Trace OLED data pin

A new correspondence table is established preliminarily.

I2C protocol involves more things than simple protocol like UART. One of the biggest advantages is to support multiple master and slave devices on the same bus. This adds a little more complexity. To be small, we need to know that MCU should communicate with the slave device; to be large, we need to know not only the physical pin, but also the "logical" address of the physical pin for OLED display.

Fortunately, there is an example of an I2C scanner in the nrf5 SDK. In short, it attempts to communicate with every possible logical address and returns a report when there is a response at the other end. A version I modified is here to run and view the output:

$ make # ... $ make flash # ... $ make log # ... TWI scaner TWI device detected 0x3c

That's good news. We have reason to believe that the display screen is really recognized, and it does use I2C bus. According to Google search, 0x3c is the general address of such devices.


Now, we can try to send some pixels to the display. There are no abstract libraries available at this level. In the document of ssd1306, we found some low-level methods to send data to the display screen. This process consists of a number of column configuration commands. It includes setting the screen direction, writing mode and size. After that, the data byte sequence displayed on the screen is sent to the graphic display data RAM (gddram) of the display.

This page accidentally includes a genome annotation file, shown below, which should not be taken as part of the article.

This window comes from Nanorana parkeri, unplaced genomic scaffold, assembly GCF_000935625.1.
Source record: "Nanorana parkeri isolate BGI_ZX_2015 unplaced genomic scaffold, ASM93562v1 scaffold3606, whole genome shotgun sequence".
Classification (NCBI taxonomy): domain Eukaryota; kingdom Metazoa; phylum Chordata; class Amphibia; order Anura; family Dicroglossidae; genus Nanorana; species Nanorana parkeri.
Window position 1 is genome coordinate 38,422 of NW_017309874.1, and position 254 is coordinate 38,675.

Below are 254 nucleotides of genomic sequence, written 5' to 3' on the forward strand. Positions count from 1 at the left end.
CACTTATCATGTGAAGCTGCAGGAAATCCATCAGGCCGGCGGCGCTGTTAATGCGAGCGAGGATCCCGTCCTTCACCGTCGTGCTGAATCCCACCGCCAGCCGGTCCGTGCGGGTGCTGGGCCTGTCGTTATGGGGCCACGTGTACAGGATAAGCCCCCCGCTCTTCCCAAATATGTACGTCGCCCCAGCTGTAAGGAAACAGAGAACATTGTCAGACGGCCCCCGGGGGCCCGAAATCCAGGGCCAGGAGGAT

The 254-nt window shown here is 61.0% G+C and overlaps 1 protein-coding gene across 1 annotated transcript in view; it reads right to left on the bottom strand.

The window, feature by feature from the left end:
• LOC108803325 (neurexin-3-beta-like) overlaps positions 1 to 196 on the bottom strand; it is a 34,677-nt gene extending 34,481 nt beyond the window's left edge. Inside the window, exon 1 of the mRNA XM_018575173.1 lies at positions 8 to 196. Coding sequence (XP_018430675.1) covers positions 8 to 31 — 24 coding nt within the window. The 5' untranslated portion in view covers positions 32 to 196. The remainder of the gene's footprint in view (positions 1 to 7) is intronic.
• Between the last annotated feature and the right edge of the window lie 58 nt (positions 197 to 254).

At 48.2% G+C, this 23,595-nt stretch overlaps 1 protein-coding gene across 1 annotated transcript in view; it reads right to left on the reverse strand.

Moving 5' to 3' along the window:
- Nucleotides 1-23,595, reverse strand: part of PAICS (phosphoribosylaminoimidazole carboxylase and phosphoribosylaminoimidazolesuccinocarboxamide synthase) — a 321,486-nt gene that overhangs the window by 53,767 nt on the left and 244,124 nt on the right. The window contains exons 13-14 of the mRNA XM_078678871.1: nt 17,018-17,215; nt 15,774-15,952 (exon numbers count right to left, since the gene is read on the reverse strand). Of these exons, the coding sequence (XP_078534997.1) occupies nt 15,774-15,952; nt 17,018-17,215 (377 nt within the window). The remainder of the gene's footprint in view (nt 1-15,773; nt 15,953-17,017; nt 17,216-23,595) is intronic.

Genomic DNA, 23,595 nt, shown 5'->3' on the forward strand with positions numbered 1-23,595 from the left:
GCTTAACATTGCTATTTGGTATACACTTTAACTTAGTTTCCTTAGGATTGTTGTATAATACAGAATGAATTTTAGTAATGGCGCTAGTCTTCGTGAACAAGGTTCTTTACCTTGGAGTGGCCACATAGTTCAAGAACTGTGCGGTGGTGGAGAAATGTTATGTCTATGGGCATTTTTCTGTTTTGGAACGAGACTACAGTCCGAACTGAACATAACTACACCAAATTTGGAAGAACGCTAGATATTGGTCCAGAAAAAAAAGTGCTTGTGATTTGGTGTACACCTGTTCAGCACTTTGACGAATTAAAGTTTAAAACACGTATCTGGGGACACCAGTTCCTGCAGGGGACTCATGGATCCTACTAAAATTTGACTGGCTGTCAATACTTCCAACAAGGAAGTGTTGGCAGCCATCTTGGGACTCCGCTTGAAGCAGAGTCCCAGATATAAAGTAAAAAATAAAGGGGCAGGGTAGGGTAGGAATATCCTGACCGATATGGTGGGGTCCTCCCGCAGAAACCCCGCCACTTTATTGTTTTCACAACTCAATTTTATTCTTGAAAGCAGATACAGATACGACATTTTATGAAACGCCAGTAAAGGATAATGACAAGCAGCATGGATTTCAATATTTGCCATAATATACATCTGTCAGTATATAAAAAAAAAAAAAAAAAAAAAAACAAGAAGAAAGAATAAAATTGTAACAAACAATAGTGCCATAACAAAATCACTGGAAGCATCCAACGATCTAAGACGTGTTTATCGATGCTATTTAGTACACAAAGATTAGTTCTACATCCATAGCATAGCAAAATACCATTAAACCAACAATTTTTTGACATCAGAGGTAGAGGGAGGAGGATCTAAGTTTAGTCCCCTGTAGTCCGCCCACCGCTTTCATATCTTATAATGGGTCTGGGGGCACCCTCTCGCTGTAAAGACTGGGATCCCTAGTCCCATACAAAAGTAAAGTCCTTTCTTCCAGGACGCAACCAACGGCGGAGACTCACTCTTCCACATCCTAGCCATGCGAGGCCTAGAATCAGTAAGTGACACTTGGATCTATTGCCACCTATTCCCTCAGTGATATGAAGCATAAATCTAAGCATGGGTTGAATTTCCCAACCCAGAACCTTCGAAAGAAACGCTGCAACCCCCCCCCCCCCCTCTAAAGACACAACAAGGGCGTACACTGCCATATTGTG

To get the right configuration, I took a look at the adafruit's ssd1306 library and tried to give a similar command. I spend the most time here in this project. It's very time-consuming to clear all the details. Up to now, there are still some behaviors that I can't parse, but the display can display data normally.

Drew a hard coded bitmap

This is a sample program.

With these settings, the display is divided into 4 lines (pages) with 96 lines. So the height of each page is 8 pixels. The data of the first byte sent will be placed vertically on the first column; the data of the second byte will occupy the unknown of the second row; the third row is similar until the 96th row. When the first page is finished, a similar process will be continued on the second page.

In other words, this is the expected result. In the following video, the results are different: first, some odd columns are filled, then even columns, and finally, a similar cycle process.

Your browser does not support video label debugging for bitmap display in slow playback version

It took me a long time to figure out why I could see meaningless content on the screen, and then it took me some time to adjust the configuration to fix it. Finally, I put down my self-esteem and realized this strange rendering logic in the program. Let's stop today!

Arduino Tour

When I mine the adafruit's ssd1306 library, I hope there is a way to "simulate" Arduino specific bits in nrf51822. In fact, an experienced God has already done similar projects, and this project is more than that. He uses nrf5 SDK to implement Arduino core library.